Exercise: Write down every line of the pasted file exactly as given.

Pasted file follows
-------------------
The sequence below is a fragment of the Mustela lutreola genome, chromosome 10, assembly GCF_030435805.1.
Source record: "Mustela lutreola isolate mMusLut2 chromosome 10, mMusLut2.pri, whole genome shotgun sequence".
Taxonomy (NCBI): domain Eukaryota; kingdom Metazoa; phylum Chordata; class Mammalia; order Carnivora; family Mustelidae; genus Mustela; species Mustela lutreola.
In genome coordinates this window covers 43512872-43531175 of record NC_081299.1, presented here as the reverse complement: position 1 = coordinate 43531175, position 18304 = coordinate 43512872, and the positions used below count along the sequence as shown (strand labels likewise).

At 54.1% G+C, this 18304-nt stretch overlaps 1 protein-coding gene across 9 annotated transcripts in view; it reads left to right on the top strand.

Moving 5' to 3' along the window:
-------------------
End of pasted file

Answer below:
The sequence below is a fragment of the Mustela lutreola genome, chromosome 10, assembly GCF_030435805.1.
Source record: "Mustela lutreola isolate mMusLut2 chromosome 10, mMusLut2.pri, whole genome shotgun sequence".
Taxonomy (NCBI): domain Eukaryota; kingdom Metazoa; phylum Chordata; class Mammalia; order Carnivora; family Mustelidae; genus Mustela; species Mustela lutreola.
In genome coordinates this window covers 43512872-43531175 of record NC_081299.1, presented here as the reverse complement: position 1 = coordinate 43531175, position 18304 = coordinate 43512872, and the positions used below count along the sequence as shown (strand labels likewise).

At 54.1% G+C, this 18304-nt stretch overlaps 1 protein-coding gene across 9 annotated transcripts in view; it reads left to right on the top strand.

Moving 5' to 3' along the window: